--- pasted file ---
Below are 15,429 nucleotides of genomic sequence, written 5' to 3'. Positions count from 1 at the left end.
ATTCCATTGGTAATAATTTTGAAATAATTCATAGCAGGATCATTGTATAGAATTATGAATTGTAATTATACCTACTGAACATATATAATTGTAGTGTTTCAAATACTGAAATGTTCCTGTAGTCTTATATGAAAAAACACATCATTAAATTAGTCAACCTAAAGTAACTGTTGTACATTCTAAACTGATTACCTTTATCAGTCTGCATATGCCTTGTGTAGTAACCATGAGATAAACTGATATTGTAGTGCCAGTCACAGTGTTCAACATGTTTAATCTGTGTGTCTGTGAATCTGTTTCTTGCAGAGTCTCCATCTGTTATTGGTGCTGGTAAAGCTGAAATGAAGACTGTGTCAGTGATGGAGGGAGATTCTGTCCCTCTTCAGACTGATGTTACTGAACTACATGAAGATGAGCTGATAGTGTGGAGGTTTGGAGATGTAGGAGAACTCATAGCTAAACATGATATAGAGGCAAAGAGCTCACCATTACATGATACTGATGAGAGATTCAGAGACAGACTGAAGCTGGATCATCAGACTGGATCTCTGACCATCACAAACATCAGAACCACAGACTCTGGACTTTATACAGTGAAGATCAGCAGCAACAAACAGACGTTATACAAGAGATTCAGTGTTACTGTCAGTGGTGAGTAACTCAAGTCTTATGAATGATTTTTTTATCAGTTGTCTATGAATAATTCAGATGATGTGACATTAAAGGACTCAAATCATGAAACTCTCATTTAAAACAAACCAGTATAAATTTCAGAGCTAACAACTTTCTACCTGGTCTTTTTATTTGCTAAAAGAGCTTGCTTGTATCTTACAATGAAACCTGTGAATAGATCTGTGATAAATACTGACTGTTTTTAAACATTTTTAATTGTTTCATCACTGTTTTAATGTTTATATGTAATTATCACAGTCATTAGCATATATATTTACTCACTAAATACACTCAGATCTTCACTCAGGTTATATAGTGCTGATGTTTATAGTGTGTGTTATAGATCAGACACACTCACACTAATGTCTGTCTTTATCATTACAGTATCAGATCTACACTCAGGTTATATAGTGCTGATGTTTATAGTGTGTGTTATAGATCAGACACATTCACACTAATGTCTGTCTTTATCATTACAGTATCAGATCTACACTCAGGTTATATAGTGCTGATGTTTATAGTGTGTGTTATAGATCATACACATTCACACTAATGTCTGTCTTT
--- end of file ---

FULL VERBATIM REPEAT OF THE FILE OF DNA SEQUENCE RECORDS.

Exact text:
Below are 15,429 nucleotides of genomic sequence, written 5' to 3'. Positions count from 1 at the left end.
ATTCCATTGGTAATAATTTTGAAATAATTCATAGCAGGATCATTGTATAGAATTATGAATTGTAATTATACCTACTGAACATATATAATTGTAGTGTTTCAAATACTGAAATGTTCCTGTAGTCTTATATGAAAAAACACATCATTAAATTAGTCAACCTAAAGTAACTGTTGTACATTCTAAACTGATTACCTTTATCAGTCTGCATATGCCTTGTGTAGTAACCATGAGATAAACTGATATTGTAGTGCCAGTCACAGTGTTCAACATGTTTAATCTGTGTGTCTGTGAATCTGTTTCTTGCAGAGTCTCCATCTGTTATTGGTGCTGGTAAAGCTGAAATGAAGACTGTGTCAGTGATGGAGGGAGATTCTGTCCCTCTTCAGACTGATGTTACTGAACTACATGAAGATGAGCTGATAGTGTGGAGGTTTGGAGATGTAGGAGAACTCATAGCTAAACATGATATAGAGGCAAAGAGCTCACCATTACATGATACTGATGAGAGATTCAGAGACAGACTGAAGCTGGATCATCAGACTGGATCTCTGACCATCACAAACATCAGAACCACAGACTCTGGACTTTATACAGTGAAGATCAGCAGCAACAAACAGACGTTATACAAGAGATTCAGTGTTACTGTCAGTGGTGAGTAACTCAAGTCTTATGAATGATTTTTTTATCAGTTGTCTATGAATAATTCAGATGATGTGACATTAAAGGACTCAAATCATGAAACTCTCATTTAAAACAAACCAGTATAAATTTCAGAGCTAACAACTTTCTACCTGGTCTTTTTATTTGCTAAAAGAGCTTGCTTGTATCTTACAATGAAACCTGTGAATAGATCTGTGATAAATACTGACTGTTTTTAAACATTTTTAATTGTTTCATCACTGTTTTAATGTTTATATGTAATTATCACAGTCATTAGCATATATATTTACTCACTAAATACACTCAGATCTTCACTCAGGTTATATAGTGCTGATGTTTATAGTGTGTGTTATAGATCAGACACACTCACACTAATGTCTGTCTTTATCATTACAGTATCAGATCTACACTCAGGTTATATAGTGCTGATGTTTATAGTGTGTGTTATAGATCAGACACATTCACACTAATGTCTGTCTTTATCATTACAGTATCAGATCTACACTCAGGTTATATAGTGCTGATGTTTATAGTGTGTGTTATAGATCATACACATTCACACTAATGTCTGTCTTT